When confronted by a reporter with the fact that over half the working people in Hidalgo and Cameron Counties in the Lower Valley have no health insurance, Gov. Rick Perry’s response was to claim that health care reform legislation would “bankrupt this state.”
State Senator Eliot Shapleigh (D-El Paso) nailed it when he retorted, “Rick Perry advising on health care is like Bernie Madoff advising on family savings.”
Perry claims the reform legislation would add $3 to $6 billion dollars in mandated charges to the state budget, mostly to cover increased Medicaid eligibility. Medicaid has always been a shared federal/state responsibility. It seems that secessionist-leaning, states’ rights advocate Gov. Perry finds this particular state responsibility not to his liking.
Fair enough. One can debate the wisdom of having the states pay for such a large share of Medicaid. But where has Perry been over his three terms as governor? “In those 10 years, he kicked over 230,000 kids out of CHIP, 500,000 kids out of Medicaid, sent nearly $1 billion in Texas CHIP money back to D.C., presided over 91.6% increase in health care premiums and led Texas to dead last in citizens who have health insurance,” Shapleigh pointed out.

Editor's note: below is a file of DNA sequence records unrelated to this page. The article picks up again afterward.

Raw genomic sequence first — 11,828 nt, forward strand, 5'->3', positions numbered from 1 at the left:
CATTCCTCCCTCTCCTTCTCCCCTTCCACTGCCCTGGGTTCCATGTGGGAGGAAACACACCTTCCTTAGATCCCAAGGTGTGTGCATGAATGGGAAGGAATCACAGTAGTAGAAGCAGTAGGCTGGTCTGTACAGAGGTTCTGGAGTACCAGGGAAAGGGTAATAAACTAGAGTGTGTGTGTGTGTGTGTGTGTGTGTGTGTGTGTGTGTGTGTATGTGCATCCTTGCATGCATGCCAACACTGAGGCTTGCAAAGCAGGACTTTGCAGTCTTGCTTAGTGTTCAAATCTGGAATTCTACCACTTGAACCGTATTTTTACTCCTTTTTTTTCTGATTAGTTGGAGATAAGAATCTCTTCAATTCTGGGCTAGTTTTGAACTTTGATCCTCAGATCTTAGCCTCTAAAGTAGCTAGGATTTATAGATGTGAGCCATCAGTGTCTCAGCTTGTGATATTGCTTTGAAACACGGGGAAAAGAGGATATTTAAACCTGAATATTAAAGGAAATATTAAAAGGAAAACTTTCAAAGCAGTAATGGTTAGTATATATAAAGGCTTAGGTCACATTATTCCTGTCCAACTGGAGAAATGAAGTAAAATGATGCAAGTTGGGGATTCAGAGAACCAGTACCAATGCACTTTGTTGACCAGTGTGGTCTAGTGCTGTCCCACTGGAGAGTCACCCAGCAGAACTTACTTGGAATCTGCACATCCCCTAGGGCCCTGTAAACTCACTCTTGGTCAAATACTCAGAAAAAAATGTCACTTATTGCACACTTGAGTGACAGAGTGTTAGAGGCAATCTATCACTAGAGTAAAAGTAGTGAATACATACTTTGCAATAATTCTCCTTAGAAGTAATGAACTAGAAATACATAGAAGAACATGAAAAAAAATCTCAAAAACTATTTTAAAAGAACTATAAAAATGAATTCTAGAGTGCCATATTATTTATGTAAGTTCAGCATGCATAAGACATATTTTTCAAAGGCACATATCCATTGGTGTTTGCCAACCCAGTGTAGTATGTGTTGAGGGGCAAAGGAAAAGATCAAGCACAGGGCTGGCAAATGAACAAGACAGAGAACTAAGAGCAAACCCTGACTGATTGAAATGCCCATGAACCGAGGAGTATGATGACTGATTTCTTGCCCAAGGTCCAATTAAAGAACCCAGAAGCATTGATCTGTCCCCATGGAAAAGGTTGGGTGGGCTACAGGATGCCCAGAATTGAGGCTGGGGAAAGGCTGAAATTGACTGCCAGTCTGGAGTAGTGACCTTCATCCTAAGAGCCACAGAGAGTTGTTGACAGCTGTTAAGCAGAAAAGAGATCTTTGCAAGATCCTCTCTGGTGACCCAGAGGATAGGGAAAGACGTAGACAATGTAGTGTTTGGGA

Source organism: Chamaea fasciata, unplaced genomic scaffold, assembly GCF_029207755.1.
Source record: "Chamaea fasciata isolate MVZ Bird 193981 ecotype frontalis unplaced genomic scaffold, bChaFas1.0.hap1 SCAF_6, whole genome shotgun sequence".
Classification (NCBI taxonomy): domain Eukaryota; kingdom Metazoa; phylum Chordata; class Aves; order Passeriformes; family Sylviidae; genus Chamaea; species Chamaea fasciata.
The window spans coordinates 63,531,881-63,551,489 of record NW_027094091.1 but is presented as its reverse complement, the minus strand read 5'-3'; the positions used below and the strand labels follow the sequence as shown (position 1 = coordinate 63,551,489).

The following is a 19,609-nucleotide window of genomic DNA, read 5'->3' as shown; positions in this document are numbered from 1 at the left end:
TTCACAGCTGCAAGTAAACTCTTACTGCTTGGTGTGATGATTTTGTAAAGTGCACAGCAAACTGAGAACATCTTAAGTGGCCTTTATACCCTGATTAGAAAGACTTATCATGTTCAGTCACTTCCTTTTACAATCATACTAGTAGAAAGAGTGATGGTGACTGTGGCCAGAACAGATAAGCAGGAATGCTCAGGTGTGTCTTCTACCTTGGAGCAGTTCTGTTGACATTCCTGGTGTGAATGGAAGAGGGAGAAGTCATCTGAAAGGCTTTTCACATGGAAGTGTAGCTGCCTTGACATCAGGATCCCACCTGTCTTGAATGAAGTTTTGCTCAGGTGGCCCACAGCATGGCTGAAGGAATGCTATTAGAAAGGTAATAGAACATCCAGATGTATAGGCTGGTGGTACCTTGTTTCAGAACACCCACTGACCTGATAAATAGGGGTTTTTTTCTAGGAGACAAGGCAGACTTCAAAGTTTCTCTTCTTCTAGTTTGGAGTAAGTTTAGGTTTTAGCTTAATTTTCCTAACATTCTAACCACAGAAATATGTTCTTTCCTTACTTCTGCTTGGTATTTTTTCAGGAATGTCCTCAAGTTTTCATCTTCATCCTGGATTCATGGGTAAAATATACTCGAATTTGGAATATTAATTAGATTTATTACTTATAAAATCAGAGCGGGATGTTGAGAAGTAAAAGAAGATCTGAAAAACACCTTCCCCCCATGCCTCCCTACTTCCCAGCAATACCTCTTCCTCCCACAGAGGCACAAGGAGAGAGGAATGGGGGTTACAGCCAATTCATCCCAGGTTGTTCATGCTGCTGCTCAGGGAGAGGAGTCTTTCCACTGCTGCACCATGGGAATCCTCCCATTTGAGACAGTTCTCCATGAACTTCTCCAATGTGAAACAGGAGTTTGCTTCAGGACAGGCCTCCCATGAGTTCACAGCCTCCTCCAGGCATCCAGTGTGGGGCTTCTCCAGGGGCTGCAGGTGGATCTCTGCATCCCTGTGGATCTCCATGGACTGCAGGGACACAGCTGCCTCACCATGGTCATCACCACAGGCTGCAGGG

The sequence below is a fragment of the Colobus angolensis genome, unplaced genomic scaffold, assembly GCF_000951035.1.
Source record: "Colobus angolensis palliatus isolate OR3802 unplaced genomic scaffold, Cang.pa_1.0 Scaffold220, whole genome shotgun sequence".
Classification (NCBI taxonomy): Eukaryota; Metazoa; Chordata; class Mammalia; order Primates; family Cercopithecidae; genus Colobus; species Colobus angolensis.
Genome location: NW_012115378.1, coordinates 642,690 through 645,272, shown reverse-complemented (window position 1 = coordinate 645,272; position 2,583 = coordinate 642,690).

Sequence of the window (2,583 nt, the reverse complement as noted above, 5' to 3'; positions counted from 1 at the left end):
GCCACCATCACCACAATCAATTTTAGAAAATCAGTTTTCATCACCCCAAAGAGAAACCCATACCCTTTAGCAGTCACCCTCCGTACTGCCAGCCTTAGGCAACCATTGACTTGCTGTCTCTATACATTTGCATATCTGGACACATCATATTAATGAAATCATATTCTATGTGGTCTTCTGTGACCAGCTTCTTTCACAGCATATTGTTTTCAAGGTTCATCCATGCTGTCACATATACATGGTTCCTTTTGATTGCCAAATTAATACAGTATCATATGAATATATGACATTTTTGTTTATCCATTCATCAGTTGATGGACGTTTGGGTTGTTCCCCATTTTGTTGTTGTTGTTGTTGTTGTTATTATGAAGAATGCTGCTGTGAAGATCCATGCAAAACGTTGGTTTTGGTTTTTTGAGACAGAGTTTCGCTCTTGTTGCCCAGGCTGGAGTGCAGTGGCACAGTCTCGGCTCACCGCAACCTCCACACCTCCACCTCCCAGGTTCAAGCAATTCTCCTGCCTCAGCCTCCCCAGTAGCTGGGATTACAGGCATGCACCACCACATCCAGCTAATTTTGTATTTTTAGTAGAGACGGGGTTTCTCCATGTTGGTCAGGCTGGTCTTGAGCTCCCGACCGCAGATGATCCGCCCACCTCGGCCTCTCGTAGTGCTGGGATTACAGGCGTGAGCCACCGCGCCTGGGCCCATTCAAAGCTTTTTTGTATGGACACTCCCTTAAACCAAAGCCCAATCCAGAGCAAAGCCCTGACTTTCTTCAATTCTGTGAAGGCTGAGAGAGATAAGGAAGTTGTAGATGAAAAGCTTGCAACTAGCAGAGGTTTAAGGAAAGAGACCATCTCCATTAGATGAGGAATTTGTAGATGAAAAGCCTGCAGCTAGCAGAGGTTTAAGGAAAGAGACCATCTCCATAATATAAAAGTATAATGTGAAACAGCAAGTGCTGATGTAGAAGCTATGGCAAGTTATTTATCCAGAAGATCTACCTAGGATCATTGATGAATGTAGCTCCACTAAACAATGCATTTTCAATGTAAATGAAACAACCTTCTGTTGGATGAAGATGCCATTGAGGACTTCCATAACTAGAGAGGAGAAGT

We know where Shapleigh stands, and those of us who see the need for health care reform to be the leading civil rights issue of our age are fortunate to have him representing us.
The people of Brownsville and San Benito are not so lucky, as their State Senator and two Representatives sat silent through Perry’s remarks and failed to challenge them afterwards.
We have every reason to believe that the five State Representatives from El Paso County – Joe Pickett, Chente Quintanilla, Norma Chavez, Joe Moody, and Marisa Marquez – will not be equally silent. To varying degrees, they’ve come down on the progressive side of issues like health care, social services, and civil rights. As the election season nears, though, we need to be sure that meaningful health care reform is near the top of their agendas.
Why is this a state issue? To be sure, all the focus has been on the legislation being crafted at the federal level. But eventually, a bill will be passed, hopefully by the end of the year, and then the states will be involved for sure.
First, there will be considerable obligations passed on to the states, with budgetary consequences as Perry correctly points out. More importantly, the bill will almost surely fall well short of stemming the hemorrhage in health care suffered by the 1 in 4 Texans who lack insurance, and the much larger number who are abused, limited, or underfunded by their health insurance policies.
I previously proposed a cost-effective system of state run clinics for outpatient, pediatric, and postnatal care that would provide a safety net for the underinsured. Other ideas are badly needed and worth considering. No one has a monopoly on the single best solution. But sitting silent and doing nothing is not an option at the federal level this year, nor will it be at the state level in 2011.